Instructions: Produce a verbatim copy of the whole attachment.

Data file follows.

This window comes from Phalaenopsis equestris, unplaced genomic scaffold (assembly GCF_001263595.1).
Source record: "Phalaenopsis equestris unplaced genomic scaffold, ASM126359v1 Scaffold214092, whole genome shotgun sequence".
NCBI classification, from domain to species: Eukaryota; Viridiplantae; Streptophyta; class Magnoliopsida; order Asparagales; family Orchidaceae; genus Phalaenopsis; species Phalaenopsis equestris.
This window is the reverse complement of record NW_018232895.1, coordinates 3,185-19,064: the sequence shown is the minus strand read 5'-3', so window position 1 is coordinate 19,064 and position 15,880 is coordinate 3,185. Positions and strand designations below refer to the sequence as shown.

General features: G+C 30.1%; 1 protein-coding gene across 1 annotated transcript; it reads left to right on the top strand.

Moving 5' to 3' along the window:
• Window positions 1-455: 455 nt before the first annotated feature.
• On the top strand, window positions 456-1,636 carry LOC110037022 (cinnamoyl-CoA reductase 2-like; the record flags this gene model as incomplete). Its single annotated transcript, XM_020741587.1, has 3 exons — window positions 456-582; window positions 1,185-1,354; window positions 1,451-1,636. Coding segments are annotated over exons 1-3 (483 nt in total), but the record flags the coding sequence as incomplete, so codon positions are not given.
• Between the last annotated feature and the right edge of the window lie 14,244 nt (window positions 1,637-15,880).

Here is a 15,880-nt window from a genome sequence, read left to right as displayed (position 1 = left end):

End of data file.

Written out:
This window comes from Phalaenopsis equestris, unplaced genomic scaffold (assembly GCF_001263595.1).
Source record: "Phalaenopsis equestris unplaced genomic scaffold, ASM126359v1 Scaffold214092, whole genome shotgun sequence".
NCBI classification, from domain to species: Eukaryota; Viridiplantae; Streptophyta; class Magnoliopsida; order Asparagales; family Orchidaceae; genus Phalaenopsis; species Phalaenopsis equestris.
This window is the reverse complement of record NW_018232895.1, coordinates 3,185-19,064: the sequence shown is the minus strand read 5'-3', so window position 1 is coordinate 19,064 and position 15,880 is coordinate 3,185. Positions and strand designations below refer to the sequence as shown.

General features: G+C 30.1%; 1 protein-coding gene across 1 annotated transcript; it reads left to right on the top strand.

Moving 5' to 3' along the window:
• Window positions 1-455: 455 nt before the first annotated feature.
• On the top strand, window positions 456-1,636 carry LOC110037022 (cinnamoyl-CoA reductase 2-like; the record flags this gene model as incomplete). Its single annotated transcript, XM_020741587.1, has 3 exons — window positions 456-582; window positions 1,185-1,354; window positions 1,451-1,636. Coding segments are annotated over exons 1-3 (483 nt in total), but the record flags the coding sequence as incomplete, so codon positions are not given.
• Between the last annotated feature and the right edge of the window lie 14,244 nt (window positions 1,637-15,880).

Here is a 15,880-nt window from a genome sequence, read left to right as displayed (position 1 = left end):